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When Rosie Couldn’t

It was a bad day for Rosie. She had woken up with a scratchy throat and an ache in her head, but that wasn’t the worst part. Mom had said that if everyone was well enough the family would go for a hike up Bayberry Hill and have a picnic for supper. But now she couldn’t go because she was sick. Rosie dragged her feet slowly when Dad called for family devotions, and she only mumbled her prayer.

At breakfast Rosie just pushed her food around. “My throat hurts,” she complained, and left her blueberry muffin half eaten.

“Please bring your dishes to the sink,” Mom said. “And, Rosie, dear, you will feel much better if you just try to be cheerful.” Rosie tried to lift the corners of her mouth, but she didn’t feel happy. I can’t smile anymore, she thought sadly.

“Girls,” Mom said, “while Dad is working outside with the boys, I thought we could clean up the house and do some baking.

“Irene, could you have Emma help you with the front room? Kyle and Rosie can work with me.” Rosie almost smiled to think of two-year-old Kyle working, but then she remembered her headache.

“My head doesn’t feel very well, Mama. I can’t work,” she said as she followed Mother down the hall.

Mother didn’t say anything, but poked her head into each of the bedrooms and opened the closet. “Here is a dust rag and a broom for the cobwebs. I will take care of vacuuming. When you’re done, Rosie, you can take Kyle outside for awhile.” Rosie was about to say that she couldn’t do that either, but she thought better of it.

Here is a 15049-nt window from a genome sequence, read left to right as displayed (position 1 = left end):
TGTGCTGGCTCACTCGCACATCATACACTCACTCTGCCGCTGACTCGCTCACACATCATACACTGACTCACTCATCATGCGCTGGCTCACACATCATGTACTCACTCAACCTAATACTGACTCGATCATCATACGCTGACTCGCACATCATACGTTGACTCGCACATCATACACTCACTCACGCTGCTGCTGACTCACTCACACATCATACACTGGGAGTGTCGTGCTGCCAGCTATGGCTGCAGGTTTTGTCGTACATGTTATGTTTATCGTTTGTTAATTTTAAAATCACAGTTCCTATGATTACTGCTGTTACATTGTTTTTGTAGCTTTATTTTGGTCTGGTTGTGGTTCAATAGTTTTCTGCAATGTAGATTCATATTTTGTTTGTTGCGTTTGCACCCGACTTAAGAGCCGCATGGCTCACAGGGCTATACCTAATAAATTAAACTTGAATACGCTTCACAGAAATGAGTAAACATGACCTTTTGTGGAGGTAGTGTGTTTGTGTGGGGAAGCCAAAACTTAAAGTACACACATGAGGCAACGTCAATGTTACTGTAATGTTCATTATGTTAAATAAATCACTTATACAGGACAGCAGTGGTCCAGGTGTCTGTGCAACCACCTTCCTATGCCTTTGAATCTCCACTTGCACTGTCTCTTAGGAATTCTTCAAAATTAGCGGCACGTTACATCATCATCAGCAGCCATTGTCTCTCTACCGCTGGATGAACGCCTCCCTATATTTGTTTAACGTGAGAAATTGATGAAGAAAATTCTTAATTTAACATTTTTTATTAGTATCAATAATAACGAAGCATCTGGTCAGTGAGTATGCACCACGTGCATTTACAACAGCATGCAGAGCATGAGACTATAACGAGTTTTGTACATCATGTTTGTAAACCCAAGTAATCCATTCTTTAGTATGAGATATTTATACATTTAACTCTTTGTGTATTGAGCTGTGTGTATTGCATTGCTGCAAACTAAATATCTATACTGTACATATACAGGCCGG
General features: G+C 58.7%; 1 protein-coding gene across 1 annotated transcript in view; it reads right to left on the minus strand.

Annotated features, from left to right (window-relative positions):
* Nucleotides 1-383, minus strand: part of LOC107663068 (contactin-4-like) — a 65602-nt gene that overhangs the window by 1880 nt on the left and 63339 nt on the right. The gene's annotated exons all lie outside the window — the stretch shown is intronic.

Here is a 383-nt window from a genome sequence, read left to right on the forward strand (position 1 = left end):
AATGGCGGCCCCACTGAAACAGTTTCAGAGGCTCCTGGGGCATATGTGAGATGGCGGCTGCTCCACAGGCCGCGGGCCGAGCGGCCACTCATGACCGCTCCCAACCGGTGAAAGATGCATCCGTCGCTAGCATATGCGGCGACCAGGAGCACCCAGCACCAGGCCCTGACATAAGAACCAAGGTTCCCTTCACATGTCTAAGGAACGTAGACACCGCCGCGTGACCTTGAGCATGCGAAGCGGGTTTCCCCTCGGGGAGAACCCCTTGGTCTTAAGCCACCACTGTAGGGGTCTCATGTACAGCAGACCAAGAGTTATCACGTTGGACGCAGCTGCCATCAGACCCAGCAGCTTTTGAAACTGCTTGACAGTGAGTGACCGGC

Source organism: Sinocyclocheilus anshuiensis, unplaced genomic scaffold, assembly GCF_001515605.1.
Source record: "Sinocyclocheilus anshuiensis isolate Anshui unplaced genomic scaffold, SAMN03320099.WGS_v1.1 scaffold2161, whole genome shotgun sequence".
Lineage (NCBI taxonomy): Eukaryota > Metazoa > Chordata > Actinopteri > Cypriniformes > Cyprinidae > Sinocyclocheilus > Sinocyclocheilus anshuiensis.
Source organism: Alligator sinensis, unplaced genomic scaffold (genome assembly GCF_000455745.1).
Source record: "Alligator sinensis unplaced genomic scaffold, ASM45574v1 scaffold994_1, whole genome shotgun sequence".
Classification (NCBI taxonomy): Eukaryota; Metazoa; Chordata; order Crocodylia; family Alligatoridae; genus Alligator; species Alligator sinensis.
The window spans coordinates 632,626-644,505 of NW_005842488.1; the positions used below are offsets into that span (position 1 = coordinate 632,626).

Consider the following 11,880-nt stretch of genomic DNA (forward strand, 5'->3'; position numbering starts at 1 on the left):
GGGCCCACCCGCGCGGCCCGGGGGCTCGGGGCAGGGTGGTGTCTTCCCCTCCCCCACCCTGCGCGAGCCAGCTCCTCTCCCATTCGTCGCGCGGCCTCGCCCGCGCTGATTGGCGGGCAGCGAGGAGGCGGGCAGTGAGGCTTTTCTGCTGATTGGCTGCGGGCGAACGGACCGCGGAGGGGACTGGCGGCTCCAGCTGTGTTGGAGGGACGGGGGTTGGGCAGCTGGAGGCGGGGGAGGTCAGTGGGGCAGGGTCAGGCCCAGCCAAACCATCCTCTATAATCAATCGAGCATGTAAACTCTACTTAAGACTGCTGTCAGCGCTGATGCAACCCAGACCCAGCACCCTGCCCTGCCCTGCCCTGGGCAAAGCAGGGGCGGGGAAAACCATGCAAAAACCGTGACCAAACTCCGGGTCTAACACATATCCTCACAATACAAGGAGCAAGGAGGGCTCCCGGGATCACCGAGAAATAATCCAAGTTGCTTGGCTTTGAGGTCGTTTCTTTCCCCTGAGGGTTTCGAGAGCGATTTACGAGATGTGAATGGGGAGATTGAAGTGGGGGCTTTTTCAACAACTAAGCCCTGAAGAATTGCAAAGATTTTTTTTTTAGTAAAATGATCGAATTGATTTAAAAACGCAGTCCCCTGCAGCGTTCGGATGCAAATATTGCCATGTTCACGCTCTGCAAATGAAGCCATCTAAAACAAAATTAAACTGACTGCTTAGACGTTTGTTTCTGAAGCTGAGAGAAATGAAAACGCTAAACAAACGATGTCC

Slowly Rosie pulled a rag over a dresser top; it caught around a stack of books. “I can’t dust when everything is in the way,” she said fretfully to herself. “And the bookshelf is too high for me.” When Mom came by the door, Rosie quickly began brushing off the bedpost. The lampshade was next, and then the toy box was given a few swipes with the rag. After the ceiling corners were poked with the broom, Rosie looked around. Down inside she knew that she hadn’t done her best, but she excused herself. “I’m not very big, so I couldn’t do it very well,” she said, and went on to the other rooms.

An hour later Rosie plopped down on the couch, blinking back a few tears. How can I help it if everything is too hard and I don’t feel well. Mom had just had to scold her for being careless and not listening. And it was the tears that made her throat start hurting again.

“Bring your socks over here, Rosie,” Mom called from the sewing corner. “Now is a good time for me to teach you how to mend them.”

Rosie sat on a little stool with Mom’s wooden darning egg in the toe of her stocking and watched Mom weave the thread in and out around the hole. “Be careful to make small stitches—just go under, over, under, over, like this.”

Rosie held the needle and looked at the smooth row Mom had stitched. It looked too hard and she didn’t feel like sewing. “I can’t do it,” she said.